Monday, March 19, 2018

Misplaced Talents

March 7, 2007 by  
Filed under Monthly Articles

Misplaced Talents
By Patty Wysong


Kelly jumped at the knock on her front door, her seam ripper jabbing into an already sore finger.
“Kelly? You in there?” The voice of her sister Laurie came through the screen.
“Yes, I’m in here, although I’d rather be somewhere else!”
“Sheesh! You’re in a lovely mood today. Kids been monsters?” Laurie had let herself in and made her way to the dining room where Kelly was working.
“No, the kids have been fine. In fact I haven’t seen much of them since they’ve been outside playing all morning.” Kelly picked up the seam ripper again and went back to work.
“What on earth are you doing?” Laurie bent over and studied the heap of fabric on Kelly’s lap. “How many times have you taken out that seam?”
“You really don’t want to know.” Disgust was evident in Kelly’s voice.
“You’re right, I don’t want to know.” Laurie eyed her sister and the clutter of sewing scraps and thread on the table in front of her. “Ok, let’s try this one. What are you doing?”
Kelly dropped the fabric onto her lap and gave Laurie a look that could have fried bologna. “Mortaring brick? Chopping down trees? Computer programming? What do you think I’m doing?”
The biting sarcasm made her sister laugh. “Well, that’s a relief! I thought you might be sewing.”
Kelly picked up the wad of fabric and her seam ripper once again. “I’m making a baby-doll quilt for Melissa’s birthday present.”
Laurie bit her lip, realizing it wasn’t the time to laugh. “How long have you been working on it?”
Kelly glared at her again. “All morning.” The seam ripper attacked the crooked stitches, jerking them out one at a time. “I can do this. It just takes me awhile.” Her voice rang with determination.
“Do you have to make the baby-doll quilt?” That earned her another glare so she tried a different tactic. “Are you throwing a party for her?”
Kelly sighed. “I don’t have time to plan a party this year, although I wanted to do a birthday tea party.”
“That would be so cool—a tea party for a bunch of 8-year-olds. Were you going to have them dress up and serve tea cakes on china and everything?” Laurie smiled, seeing her sister weaken.
“That was the plan, but now I just don’t have time. This silly little quilt is going to take up all my spare time.” The wistfulness in her voice was getting stronger.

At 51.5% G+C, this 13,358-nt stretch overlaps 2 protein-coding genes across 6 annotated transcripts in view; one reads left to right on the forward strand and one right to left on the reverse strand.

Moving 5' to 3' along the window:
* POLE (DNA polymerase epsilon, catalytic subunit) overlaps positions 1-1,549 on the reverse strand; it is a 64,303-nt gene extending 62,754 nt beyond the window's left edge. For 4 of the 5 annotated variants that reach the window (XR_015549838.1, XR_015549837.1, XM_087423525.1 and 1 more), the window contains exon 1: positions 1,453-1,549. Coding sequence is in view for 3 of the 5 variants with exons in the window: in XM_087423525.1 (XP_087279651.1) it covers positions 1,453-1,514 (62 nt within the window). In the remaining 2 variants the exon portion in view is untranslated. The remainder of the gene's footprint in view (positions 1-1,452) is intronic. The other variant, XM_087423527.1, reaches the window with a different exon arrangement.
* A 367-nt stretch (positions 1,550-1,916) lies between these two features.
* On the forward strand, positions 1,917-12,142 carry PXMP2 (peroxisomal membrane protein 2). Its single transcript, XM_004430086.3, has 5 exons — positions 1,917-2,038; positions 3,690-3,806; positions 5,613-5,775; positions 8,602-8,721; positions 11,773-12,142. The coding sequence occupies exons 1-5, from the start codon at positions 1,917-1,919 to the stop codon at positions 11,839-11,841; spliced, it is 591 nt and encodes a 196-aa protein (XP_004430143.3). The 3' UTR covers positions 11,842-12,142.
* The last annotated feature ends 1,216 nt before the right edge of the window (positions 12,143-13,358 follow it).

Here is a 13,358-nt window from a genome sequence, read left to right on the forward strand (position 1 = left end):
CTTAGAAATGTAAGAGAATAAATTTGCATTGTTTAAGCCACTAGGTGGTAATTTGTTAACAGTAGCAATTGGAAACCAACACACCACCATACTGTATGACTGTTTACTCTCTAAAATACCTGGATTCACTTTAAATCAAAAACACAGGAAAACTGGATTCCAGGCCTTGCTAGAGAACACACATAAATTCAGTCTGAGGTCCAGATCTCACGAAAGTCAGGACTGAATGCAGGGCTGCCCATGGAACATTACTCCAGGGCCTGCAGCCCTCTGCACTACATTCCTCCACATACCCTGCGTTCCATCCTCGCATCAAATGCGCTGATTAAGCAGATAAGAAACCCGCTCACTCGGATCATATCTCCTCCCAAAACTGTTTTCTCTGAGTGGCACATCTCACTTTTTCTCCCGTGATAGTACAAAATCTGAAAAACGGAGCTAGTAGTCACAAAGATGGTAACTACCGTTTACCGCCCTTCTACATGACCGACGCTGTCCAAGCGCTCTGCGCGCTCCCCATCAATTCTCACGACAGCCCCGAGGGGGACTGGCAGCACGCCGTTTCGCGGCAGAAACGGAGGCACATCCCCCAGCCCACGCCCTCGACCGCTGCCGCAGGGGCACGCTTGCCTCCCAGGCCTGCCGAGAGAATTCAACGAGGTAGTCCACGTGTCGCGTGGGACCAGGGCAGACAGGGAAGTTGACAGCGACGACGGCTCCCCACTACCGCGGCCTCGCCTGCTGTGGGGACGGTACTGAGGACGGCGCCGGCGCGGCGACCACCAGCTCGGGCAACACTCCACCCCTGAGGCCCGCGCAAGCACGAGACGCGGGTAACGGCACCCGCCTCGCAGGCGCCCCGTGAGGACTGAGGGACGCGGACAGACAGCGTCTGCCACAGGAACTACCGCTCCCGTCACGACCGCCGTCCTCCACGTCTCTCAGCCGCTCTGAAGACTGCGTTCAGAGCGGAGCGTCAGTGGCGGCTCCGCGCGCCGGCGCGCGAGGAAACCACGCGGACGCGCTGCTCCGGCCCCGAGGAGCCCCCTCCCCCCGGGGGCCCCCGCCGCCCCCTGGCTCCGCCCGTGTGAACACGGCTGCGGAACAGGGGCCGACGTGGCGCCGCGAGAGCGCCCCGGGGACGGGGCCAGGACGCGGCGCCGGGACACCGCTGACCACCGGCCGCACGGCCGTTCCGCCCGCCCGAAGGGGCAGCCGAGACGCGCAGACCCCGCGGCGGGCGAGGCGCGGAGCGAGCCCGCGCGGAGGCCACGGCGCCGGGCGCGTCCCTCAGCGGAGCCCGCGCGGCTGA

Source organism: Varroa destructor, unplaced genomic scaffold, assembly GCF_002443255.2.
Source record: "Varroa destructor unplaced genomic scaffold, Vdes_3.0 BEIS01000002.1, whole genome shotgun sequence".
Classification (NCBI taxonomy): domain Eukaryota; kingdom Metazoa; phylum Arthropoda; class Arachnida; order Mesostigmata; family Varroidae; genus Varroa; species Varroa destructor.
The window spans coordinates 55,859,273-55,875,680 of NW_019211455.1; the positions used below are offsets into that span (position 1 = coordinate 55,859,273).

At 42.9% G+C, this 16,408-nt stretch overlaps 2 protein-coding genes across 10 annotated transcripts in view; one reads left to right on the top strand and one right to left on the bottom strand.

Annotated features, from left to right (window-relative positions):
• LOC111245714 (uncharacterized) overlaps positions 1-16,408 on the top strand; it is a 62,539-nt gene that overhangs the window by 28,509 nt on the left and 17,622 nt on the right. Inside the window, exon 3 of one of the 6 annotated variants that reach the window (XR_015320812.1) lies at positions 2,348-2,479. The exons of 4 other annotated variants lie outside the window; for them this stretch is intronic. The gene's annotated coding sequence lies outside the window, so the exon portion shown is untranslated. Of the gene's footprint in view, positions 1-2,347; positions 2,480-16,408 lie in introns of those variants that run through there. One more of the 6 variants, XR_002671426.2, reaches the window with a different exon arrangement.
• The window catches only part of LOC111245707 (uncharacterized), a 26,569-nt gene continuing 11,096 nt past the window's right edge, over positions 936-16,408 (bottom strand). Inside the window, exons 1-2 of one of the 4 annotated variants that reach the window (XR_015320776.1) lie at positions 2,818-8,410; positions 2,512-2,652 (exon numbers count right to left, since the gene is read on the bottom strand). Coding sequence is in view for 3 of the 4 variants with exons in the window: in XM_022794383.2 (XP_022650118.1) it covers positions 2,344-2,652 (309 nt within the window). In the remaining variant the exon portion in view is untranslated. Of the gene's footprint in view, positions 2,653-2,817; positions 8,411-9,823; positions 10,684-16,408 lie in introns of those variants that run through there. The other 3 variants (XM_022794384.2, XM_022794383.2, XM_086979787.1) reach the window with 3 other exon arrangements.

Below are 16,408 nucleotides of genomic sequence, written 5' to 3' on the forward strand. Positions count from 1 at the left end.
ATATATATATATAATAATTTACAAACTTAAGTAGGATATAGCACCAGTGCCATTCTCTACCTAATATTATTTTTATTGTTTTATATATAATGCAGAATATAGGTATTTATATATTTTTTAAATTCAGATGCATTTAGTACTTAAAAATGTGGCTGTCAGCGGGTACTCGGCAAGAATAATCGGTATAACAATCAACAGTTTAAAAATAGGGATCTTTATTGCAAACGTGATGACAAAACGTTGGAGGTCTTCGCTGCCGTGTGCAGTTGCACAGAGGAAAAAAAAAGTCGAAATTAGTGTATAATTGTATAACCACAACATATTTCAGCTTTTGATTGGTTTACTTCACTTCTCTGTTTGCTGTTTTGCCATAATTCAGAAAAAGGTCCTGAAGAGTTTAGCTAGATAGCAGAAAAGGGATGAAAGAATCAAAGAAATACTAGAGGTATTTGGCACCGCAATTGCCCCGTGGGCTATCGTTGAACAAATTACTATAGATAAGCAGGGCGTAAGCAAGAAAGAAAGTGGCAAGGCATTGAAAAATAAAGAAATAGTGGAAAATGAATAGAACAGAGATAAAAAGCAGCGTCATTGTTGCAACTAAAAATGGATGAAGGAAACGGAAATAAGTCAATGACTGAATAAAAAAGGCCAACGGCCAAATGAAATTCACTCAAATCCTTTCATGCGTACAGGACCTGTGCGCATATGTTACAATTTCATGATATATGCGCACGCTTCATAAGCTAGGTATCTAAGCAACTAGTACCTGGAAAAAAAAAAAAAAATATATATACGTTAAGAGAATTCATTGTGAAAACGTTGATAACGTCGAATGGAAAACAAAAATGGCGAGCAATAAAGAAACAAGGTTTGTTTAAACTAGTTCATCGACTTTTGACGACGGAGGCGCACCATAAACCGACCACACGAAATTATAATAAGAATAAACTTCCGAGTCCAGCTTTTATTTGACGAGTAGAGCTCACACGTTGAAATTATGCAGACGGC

“Kelly, why are knocking yourself out doing something you’re not good at and don’t enjoy, when you could simply buy a dolly quilt from Mrs. Cunningham, who could use the little extra money, and use the time to plan a tea party and make the tea cakes and a beautiful birthday cake? You’re so good at planning parties and get-togethers and making the food that goes with them. Everyone, even Melissa, loves your parties.”
Kelly once again dropped her sewing to her lap. “I wanted to give Melissa something that would last and a tea party doesn’t last; it’s over in two or three hours.”
“The party may be over that quickly, but the memories will last longer than that quilt you’re killing yourself over. Even without all the pictures you take of the parties and then put in a scrapbook!” Laurie spoke gently, understanding her sister’s heart.
“So, you think I’m wasting my time?”
“I think you’re wasting your talent.”
Kelly snorted in a very unladylike fashion. “Planning parties is a talent?”
“Yes, planning parties is a talent, a talent that not everyone has. Remember that party I planned for you two years ago?”
Kelly laughed at the memory of the horribly organized party her sister had surprised her with. Laurie had even made a birthday cake for her and it had been the ugliest cake anyone had ever seen, even though it had been baked and decorated with great love. “I’m beginning to think my idea of making a dolly quilt is about like you decorating a birthday cake—a very bad idea.”
“You’re a smart cookie, you know that?” Laurie hugged her sister. “Don’t waste your talents; focus on what you’re good at! Plan that tea party, bake all those little goodies and a hum-dinger of a birthday cake, and buy her a dolly quilt. Take lots of pictures and scrapbook them so she’ll remember forever; long after she outgrows playing with dolls. Do what you’re good at, Kelly, and use that skill for God.”


The years that influenced me most were spent in Ecuador, as an MK. Although we only lived there for 6 years, my junior high and high school years, the tone of my life was set. I may be an American, but the real me is not. I’m a child of God and my citizenship is with Him.
My husband and I have 5 children, between the ages of 14 and 5, who we homeschool . Between school, a contracting business, church and karate we stay busy, but everything is done as a family. We live in the midst of the soybean fields of southern Illinois and grow palm trees in planters to remind us of our dream to move to a warmer climate where we can enjoy scuba diving more often.

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